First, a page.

Study evaluated firefighters' brain reactions in critical fire situations

Research concluded that viewing images involving decisions to rescue people can “have great importance for training decision-making in risk situations”

An investigation by the University of Coimbra (UC), released today, analyzed the brain response of firefighters when faced with fire rescue actions and scientists believe that the study could be important for improving decisions in risk situations.

The work, led by researcher Isabel Duarte and Miguel Castelo-Branco, scientific coordinator of the Center for Biomedical Imaging and Translational Research at the Institute of Nuclear Sciences Applied to Health (CIBIT/ICNAS), involved carrying out virtual rescue games, by of 47 firefighters from various corporations in the Coimbra district.

The research team concluded that viewing images involving decisions to rescue people from fires can “have great importance in improving and training decision-making in risk situations”, said the UC, in a statement sent to the Lusa agency.

“By analyzing how the brain resolves dilemmas involving decisions that can save lives, it was possible to study the role of experience and the use of 'coping' strategies [a set of cognitive and behavioral strategies used by people to face stressful situations, in conditions of high emotional overload for the individual] by firefighters”, explained neuroscientist Miguel Castelo-Branco, quoted in the note.

The professor at the Faculty of Medicine of the University of Coimbra (FMUC) added that the investigation allowed us to understand that decision-making dilemmas led to the activation of neural networks involved in the management of emotional reward and other networks related to ethical and deontological dilemmas.

The scientific team, which also included the Center for Prevention and Treatment of Psychological Trauma of the Integrated Psychiatric Responsibility Center of the Coimbra Local Health Unit, was able to verify that “the neural activity related to the decision to rescue people decreased by certain brain regions, the greater the capacity to use 'coping' strategies, which suggests compensatory learning acquired through practice”, stressed the neuroscientist.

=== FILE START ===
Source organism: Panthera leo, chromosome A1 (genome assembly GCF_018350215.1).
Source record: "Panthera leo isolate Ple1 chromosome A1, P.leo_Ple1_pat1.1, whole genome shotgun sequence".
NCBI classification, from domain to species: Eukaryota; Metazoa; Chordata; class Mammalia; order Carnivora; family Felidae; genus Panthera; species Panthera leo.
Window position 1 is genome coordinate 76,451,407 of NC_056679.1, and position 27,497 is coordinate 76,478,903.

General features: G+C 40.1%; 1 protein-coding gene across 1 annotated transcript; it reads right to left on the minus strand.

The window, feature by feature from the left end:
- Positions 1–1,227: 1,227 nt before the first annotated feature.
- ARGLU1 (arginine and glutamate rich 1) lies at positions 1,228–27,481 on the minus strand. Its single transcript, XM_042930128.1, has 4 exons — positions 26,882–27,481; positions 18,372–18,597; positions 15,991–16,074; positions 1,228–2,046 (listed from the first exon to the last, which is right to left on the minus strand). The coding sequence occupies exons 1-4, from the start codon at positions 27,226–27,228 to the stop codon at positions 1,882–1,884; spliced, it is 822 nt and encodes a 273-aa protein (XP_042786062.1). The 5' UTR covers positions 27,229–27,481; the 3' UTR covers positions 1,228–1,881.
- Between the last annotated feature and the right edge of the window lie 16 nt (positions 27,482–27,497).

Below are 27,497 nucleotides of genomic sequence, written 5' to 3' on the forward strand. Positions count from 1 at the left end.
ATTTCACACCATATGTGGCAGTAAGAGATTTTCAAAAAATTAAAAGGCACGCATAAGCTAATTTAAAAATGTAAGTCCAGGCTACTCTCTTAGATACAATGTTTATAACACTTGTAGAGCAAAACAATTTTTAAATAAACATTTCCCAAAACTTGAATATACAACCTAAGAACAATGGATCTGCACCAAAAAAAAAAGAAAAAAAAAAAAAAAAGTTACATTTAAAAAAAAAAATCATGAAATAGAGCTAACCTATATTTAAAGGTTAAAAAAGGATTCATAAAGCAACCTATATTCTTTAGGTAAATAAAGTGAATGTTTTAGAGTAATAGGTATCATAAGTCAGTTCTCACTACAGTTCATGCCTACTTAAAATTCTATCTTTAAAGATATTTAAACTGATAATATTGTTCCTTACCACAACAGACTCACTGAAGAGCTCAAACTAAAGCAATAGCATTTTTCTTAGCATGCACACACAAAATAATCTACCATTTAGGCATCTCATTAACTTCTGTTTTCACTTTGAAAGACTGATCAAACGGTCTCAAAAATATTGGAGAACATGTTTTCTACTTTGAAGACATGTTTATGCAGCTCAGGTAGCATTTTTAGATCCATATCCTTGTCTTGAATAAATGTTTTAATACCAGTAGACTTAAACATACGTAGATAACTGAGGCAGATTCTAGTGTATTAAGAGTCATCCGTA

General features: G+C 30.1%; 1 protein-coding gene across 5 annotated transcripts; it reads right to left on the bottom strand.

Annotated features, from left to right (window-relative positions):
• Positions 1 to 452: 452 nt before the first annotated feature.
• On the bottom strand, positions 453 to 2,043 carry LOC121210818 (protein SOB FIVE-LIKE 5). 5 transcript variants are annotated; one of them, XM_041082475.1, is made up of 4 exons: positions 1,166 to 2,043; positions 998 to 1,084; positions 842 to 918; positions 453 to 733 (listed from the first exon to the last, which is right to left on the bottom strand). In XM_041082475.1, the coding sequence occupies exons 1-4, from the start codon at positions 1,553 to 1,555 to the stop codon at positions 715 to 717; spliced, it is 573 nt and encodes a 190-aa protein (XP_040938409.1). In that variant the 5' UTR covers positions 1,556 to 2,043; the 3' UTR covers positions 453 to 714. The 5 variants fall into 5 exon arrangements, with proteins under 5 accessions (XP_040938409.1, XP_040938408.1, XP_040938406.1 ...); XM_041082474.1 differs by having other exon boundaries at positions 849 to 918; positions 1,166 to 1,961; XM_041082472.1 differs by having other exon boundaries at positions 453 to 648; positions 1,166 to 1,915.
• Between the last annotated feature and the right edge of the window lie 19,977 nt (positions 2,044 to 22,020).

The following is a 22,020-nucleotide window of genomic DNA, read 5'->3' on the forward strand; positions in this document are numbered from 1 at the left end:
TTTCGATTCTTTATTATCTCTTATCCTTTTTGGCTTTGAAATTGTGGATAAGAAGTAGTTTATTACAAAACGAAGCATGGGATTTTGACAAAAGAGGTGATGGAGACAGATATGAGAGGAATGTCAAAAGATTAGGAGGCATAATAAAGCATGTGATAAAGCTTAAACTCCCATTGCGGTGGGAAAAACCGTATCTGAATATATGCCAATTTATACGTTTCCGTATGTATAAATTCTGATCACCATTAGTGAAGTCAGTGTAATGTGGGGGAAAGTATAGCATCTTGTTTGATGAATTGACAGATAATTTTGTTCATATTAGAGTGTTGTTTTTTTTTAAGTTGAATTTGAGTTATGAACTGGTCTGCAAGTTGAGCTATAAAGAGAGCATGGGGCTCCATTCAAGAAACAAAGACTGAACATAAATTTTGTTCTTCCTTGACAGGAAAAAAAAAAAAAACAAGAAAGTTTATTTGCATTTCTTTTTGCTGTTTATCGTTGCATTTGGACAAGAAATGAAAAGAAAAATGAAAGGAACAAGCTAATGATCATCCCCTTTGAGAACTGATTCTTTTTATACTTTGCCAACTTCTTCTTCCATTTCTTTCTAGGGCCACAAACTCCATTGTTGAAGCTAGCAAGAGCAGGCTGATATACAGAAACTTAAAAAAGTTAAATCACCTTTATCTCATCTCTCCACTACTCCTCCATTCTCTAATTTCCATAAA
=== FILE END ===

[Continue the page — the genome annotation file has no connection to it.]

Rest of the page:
The firefighters participating in the study “visualized realistic scenarios involving lives at risk for themselves and potential victims, having to make a rescue decision”, said Miguel Castelo Branco.

The exercise simulated firefighting with life-threatening situations, such as houses burning with people at risk inside, a situation in which the prior training and specialization of firefighters play an important role, with the participants' brains being studied through functional magnetic resonance imaging.

“We also discovered that brain activity in regions related to memory and decision-making – such as the hippocampus and insula – increased proportionally as the risk increased”, illustrated Miguel Castelo-Branco.

“It was possible to identify brain areas whose activity was directly related to calculating the probability of adverse events, such as falling from a burning house or loss of life,” noted the researcher.

At the same time, people who do not have the role of firefighter, when subjected to the same decision tasks, presented different brain results, leading scientists to conclude that the way the brain controls the decision depends on experience and training.

 



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